The Pokémon anime’s original English theme song Gotta Catch ‘Em All is an icon of 90s pop culture, and just about every Millennial is able to recite at least one verse from memory at a moment’s notice. But this iconic theme wasn’t from the Japanese version of the anime, so where did it come from, and what are its creators up to now?

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Simply titled the “Pokémon Theme,” the opening song for the English Pokémon Dub’s first 80 episodes was written by John Seigler and John Loeffler, and produced by John Loeffler. The main vocals were performed by Jason Paige, who had a lot of experience with jingles. The song was originally developed for 4Kids Entertainment, the American company responsible for localizing the Pokémon anime until 2005, and went through several iterations before it arrived in its final form. The song was meant to drive home the series’ slogan, “Gotta Catch’em All,” and earlier versions of the song were written that used other slogans.


Pokemon’s First Dub Opening Was Sung By Musician Jason Paige

Pokemon: A still from the original opening credits sequence played with the Theme.

The head of 4Kids approached Loeffler’s company, who they had worked with in the past, hoping for a catchy jingle for marketing purposes. Siegler and Loeffler worked together to write both the lyrics and music, while Siegler did the recording himself. After auditioning several singers, the company finally settled on Jason Paige to sing the song, as he had a youthful voice that didn’t sound too childish. The theme was so wildly popular that it was licensed for all kinds of other Pokémon products, and they soon decided to create a full album, the 2 B A Master album, which was released in 1999 and rapidly went platinum. The album featured other Pokémon songs by Siegler and Loeffler, and Paige was also invited back to sing an extended version of the theme, as well as a new Viridian City song. Unfortunately, many of the artists involved (including Paige) felt like they weren’t getting their fair cut, and the song became the subject of lawsuits for years.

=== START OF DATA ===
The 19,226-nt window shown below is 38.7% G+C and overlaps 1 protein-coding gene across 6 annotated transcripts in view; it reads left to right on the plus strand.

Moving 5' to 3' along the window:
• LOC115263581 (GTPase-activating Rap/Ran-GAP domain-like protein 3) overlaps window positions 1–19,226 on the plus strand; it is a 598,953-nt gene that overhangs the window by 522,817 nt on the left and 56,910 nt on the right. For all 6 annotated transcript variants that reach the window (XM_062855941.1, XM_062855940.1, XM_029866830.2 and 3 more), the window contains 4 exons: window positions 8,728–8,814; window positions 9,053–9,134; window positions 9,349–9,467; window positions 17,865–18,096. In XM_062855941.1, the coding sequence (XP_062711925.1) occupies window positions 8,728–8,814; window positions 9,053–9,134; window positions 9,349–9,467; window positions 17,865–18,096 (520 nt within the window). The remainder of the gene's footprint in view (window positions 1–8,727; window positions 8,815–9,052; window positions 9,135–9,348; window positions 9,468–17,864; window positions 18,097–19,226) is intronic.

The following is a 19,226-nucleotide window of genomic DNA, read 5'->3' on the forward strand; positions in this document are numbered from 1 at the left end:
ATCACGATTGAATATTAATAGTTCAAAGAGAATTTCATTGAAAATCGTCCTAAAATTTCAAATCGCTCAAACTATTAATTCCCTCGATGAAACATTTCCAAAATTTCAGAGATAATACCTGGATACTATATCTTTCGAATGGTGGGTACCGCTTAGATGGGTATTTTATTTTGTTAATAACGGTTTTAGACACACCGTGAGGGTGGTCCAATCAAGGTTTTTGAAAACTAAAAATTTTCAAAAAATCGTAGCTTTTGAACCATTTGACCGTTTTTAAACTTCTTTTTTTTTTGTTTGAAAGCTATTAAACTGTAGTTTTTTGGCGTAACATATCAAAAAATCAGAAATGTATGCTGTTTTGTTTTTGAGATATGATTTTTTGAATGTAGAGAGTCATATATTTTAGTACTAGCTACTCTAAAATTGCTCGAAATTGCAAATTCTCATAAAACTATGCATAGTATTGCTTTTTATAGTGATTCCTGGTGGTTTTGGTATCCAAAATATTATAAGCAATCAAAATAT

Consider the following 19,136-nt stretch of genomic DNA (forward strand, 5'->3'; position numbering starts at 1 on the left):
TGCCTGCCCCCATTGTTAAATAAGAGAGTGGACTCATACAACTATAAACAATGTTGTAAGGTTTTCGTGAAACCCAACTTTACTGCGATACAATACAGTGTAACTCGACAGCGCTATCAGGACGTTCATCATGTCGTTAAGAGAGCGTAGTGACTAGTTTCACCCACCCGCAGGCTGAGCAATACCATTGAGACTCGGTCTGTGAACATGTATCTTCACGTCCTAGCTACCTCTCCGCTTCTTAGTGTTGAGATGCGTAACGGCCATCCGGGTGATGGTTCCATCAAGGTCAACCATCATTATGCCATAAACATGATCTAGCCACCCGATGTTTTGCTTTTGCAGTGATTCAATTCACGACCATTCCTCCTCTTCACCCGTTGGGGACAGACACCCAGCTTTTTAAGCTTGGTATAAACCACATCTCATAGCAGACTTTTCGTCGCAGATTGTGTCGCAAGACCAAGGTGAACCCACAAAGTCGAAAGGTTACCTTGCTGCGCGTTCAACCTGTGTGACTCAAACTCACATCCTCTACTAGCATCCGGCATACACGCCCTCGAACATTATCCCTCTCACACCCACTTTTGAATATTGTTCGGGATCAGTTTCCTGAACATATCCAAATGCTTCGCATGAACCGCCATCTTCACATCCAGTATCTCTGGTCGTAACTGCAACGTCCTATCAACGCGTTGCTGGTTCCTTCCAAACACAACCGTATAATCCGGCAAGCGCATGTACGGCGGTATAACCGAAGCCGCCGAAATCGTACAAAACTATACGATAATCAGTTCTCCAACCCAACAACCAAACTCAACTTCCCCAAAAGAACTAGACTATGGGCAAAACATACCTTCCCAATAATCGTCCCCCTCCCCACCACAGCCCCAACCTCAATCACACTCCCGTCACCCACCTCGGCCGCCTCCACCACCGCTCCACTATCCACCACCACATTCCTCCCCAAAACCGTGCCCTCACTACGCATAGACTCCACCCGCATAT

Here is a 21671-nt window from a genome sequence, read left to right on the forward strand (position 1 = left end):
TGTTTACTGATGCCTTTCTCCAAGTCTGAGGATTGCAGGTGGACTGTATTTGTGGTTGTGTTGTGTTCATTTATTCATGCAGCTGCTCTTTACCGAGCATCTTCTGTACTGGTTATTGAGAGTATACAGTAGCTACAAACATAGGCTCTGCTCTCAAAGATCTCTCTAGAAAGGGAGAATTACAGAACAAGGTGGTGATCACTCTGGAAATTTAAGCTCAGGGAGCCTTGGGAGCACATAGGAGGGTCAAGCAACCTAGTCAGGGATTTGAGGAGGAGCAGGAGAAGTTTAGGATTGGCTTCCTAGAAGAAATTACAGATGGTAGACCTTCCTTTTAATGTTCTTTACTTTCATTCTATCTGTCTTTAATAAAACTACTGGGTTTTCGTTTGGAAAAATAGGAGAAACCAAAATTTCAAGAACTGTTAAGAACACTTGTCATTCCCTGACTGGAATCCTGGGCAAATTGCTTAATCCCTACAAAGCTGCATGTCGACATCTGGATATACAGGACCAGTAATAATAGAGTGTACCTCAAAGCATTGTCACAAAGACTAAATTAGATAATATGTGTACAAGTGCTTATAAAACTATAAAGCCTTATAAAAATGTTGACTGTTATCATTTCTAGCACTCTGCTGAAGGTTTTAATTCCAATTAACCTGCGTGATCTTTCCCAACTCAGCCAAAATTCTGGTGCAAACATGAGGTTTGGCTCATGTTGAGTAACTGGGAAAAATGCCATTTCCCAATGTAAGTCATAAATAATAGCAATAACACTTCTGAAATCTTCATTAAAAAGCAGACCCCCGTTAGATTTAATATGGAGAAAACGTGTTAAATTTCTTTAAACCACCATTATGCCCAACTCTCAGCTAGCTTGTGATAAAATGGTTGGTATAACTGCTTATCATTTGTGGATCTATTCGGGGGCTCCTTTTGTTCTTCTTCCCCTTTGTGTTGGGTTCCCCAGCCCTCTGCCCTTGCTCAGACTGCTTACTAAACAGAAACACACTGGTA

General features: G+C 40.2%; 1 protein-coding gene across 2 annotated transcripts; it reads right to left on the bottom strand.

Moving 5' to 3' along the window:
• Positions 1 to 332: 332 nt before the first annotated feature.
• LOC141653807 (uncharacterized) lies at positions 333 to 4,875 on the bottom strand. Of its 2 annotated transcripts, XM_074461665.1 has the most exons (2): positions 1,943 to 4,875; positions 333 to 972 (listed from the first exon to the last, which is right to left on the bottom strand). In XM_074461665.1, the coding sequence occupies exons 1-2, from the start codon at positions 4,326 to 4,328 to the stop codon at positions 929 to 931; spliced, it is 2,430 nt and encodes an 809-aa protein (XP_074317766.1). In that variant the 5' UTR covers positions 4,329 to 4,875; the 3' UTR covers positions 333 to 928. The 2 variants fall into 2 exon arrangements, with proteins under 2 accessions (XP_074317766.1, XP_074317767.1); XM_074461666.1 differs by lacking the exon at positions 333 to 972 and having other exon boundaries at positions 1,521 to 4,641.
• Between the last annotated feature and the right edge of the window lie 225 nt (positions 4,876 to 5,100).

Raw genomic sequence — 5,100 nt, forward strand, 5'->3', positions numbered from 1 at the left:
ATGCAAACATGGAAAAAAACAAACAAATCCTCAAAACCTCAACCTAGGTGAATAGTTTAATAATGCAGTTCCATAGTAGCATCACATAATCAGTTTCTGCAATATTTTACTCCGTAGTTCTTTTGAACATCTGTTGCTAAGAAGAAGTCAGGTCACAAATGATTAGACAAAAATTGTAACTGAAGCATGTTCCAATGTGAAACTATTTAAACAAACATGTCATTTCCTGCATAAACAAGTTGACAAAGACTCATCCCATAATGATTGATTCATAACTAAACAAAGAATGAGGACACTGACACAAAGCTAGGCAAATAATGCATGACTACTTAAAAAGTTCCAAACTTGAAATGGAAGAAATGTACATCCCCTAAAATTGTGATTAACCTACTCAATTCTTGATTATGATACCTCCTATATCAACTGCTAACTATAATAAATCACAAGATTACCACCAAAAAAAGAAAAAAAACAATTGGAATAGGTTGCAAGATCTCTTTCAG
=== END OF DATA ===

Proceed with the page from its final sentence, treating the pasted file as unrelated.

Today, Loeffler is an executive at BMG and runs a company known as Fieldhouse Music. Siegler would continue to work with Pokémon and 4Kids for ten years, and already had a career as an accomplished bassist, playing alongside well-known artists like Hall & Oates. Jason Paige still performs jingles, and has toured with several bands, including a period where he was the frontman for the band Blood, Sweat, and Tears. Jason Paige recently recorded his own goodbye to the retiring of Pokémon hero Ash Ketchum, whose time in the anime ended in March 2023.

The Pokémon Theme has an irrevocable place in pop culture history, and all three should be proud of the incredibly catchy song that they created and performed. Pokémon has continued to use covers of the song in recent films, and it’s clear that the song’s legacy is far from over.

Source(s): jasonpaige.com, Billboard



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